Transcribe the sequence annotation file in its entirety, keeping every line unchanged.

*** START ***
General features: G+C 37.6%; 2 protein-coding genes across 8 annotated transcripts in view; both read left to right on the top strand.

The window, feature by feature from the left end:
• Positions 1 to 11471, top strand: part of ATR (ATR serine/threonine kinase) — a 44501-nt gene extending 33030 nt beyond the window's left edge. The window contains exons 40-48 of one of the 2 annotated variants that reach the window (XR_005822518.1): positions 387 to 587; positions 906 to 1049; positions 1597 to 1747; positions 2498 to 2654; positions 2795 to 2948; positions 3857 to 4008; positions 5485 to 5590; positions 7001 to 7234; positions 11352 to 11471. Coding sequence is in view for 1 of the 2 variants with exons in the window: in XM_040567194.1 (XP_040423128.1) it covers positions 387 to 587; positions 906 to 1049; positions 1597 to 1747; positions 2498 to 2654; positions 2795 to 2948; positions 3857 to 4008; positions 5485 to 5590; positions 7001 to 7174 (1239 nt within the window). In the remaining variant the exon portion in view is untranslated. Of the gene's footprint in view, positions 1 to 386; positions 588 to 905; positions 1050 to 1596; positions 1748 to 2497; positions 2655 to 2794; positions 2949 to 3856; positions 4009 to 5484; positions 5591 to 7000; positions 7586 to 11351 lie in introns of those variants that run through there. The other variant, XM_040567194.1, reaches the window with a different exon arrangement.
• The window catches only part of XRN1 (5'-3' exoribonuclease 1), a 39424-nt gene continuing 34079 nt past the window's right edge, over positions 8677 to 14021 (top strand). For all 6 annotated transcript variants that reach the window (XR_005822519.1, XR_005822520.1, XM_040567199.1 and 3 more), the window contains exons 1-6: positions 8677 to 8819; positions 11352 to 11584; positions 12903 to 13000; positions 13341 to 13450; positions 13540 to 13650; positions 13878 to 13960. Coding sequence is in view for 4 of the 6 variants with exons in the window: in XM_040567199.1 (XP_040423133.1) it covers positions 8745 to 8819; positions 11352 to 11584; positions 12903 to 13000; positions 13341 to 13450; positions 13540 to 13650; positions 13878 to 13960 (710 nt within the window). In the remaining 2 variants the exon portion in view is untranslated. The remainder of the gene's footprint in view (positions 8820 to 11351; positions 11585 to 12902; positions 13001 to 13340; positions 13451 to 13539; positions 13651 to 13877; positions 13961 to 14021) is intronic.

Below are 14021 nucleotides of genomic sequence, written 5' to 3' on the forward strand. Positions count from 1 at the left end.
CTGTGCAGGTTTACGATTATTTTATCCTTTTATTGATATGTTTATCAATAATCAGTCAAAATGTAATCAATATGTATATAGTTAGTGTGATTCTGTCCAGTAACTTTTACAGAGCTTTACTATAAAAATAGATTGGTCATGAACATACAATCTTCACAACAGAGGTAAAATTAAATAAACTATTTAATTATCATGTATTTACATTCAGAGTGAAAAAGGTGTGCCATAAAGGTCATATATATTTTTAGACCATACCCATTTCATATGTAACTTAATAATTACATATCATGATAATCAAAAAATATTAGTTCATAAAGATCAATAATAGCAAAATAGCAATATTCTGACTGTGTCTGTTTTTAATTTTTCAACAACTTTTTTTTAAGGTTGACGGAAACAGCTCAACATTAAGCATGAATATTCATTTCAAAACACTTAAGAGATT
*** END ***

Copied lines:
General features: G+C 37.6%; 2 protein-coding genes across 8 annotated transcripts in view; both read left to right on the top strand.

The window, feature by feature from the left end:
• Positions 1 to 11471, top strand: part of ATR (ATR serine/threonine kinase) — a 44501-nt gene extending 33030 nt beyond the window's left edge. The window contains exons 40-48 of one of the 2 annotated variants that reach the window (XR_005822518.1): positions 387 to 587; positions 906 to 1049; positions 1597 to 1747; positions 2498 to 2654; positions 2795 to 2948; positions 3857 to 4008; positions 5485 to 5590; positions 7001 to 7234; positions 11352 to 11471. Coding sequence is in view for 1 of the 2 variants with exons in the window: in XM_040567194.1 (XP_040423128.1) it covers positions 387 to 587; positions 906 to 1049; positions 1597 to 1747; positions 2498 to 2654; positions 2795 to 2948; positions 3857 to 4008; positions 5485 to 5590; positions 7001 to 7174 (1239 nt within the window). In the remaining variant the exon portion in view is untranslated. Of the gene's footprint in view, positions 1 to 386; positions 588 to 905; positions 1050 to 1596; positions 1748 to 2497; positions 2655 to 2794; positions 2949 to 3856; positions 4009 to 5484; positions 5591 to 7000; positions 7586 to 11351 lie in introns of those variants that run through there. The other variant, XM_040567194.1, reaches the window with a different exon arrangement.
• The window catches only part of XRN1 (5'-3' exoribonuclease 1), a 39424-nt gene continuing 34079 nt past the window's right edge, over positions 8677 to 14021 (top strand). For all 6 annotated transcript variants that reach the window (XR_005822519.1, XR_005822520.1, XM_040567199.1 and 3 more), the window contains exons 1-6: positions 8677 to 8819; positions 11352 to 11584; positions 12903 to 13000; positions 13341 to 13450; positions 13540 to 13650; positions 13878 to 13960. Coding sequence is in view for 4 of the 6 variants with exons in the window: in XM_040567199.1 (XP_040423133.1) it covers positions 8745 to 8819; positions 11352 to 11584; positions 12903 to 13000; positions 13341 to 13450; positions 13540 to 13650; positions 13878 to 13960 (710 nt within the window). In the remaining 2 variants the exon portion in view is untranslated. The remainder of the gene's footprint in view (positions 8820 to 11351; positions 11585 to 12902; positions 13001 to 13340; positions 13451 to 13539; positions 13651 to 13877; positions 13961 to 14021) is intronic.

Below are 14021 nucleotides of genomic sequence, written 5' to 3' on the forward strand. Positions count from 1 at the left end.
CTGTGCAGGTTTACGATTATTTTATCCTTTTATTGATATGTTTATCAATAATCAGTCAAAATGTAATCAATATGTATATAGTTAGTGTGATTCTGTCCAGTAACTTTTACAGAGCTTTACTATAAAAATAGATTGGTCATGAACATACAATCTTCACAACAGAGGTAAAATTAAATAAACTATTTAATTATCATGTATTTACATTCAGAGTGAAAAAGGTGTGCCATAAAGGTCATATATATTTTTAGACCATACCCATTTCATATGTAACTTAATAATTACATATCATGATAATCAAAAAATATTAGTTCATAAAGATCAATAATAGCAAAATAGCAATATTCTGACTGTGTCTGTTTTTAATTTTTCAACAACTTTTTTTTAAGGTTGACGGAAACAGCTCAACATTAAGCATGAATATTCATTTCAAAACACTTAAGAGATT